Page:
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In a movie I saw, a young boy told to an old man that he would be gone for a long time when something happens. I'm trying to figure out what the boy actually said and what tense should have been used (heard dubbed version).

Could it be:

You will have been gone for a long time by then.
You will be gone for a long time by then.
You will not have been here for a long time by then.

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1 Answer 1

up vote 1 down vote accepted

Of the three samples, the first (with its future perfect form) is more natural than the others. Absent special context, neither the second nor the third is a likely or plausible utterance by a native speaker, the third being least likely because of its stilted and negative form.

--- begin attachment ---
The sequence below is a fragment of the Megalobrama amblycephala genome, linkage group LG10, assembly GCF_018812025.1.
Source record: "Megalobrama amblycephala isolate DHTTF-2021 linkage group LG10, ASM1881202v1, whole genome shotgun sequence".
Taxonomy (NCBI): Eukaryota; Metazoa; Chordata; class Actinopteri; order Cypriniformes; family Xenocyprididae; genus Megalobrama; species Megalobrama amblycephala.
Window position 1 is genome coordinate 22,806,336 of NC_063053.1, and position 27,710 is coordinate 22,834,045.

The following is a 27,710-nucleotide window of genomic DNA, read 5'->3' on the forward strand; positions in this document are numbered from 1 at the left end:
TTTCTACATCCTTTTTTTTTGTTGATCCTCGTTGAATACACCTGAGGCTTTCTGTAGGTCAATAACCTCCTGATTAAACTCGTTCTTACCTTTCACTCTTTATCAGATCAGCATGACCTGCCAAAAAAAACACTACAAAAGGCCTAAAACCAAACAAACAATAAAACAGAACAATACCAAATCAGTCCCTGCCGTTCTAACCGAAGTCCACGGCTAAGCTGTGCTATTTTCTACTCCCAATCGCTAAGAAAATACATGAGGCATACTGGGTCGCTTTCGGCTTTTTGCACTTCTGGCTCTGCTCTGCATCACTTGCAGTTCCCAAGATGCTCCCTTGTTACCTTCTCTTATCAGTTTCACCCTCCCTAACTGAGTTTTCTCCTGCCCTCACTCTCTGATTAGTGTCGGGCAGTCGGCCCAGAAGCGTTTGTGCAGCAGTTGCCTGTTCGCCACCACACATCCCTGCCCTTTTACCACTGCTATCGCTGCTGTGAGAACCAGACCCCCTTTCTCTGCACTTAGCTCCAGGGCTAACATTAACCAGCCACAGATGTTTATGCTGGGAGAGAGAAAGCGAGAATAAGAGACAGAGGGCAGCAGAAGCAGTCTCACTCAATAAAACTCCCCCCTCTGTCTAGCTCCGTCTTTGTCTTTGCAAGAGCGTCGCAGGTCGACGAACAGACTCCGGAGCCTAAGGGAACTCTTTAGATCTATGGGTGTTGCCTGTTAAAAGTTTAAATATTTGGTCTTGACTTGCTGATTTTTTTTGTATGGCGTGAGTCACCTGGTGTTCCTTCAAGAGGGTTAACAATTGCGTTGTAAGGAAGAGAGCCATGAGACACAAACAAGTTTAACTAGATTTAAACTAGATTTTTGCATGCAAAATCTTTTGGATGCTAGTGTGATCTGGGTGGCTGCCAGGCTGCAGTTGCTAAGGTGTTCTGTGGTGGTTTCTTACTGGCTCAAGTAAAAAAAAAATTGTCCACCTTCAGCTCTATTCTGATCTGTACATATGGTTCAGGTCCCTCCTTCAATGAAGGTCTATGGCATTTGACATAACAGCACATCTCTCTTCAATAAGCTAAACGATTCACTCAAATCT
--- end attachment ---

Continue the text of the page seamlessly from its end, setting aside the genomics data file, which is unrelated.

I think the following form is more likely to be heard (but no definitive answer to your question can be given unless you identify the movie, the characters, and the scene, so that someone can look up what actually was said):

You'll be long gone by then.

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Thanks. The context does not matter much - a young boy is talking to an old man (like 90) about something that is going to happen in like 50 years..he means that like "you will not live that long". I do not need to know exactly what they said int he movie but what would you said as native speakers ;) –  user970696 Aug 28 '13 at 7:24
    
@user970696, the expression "long gone" is often used; see edit. –  jwpat7 Aug 28 '13 at 7:37

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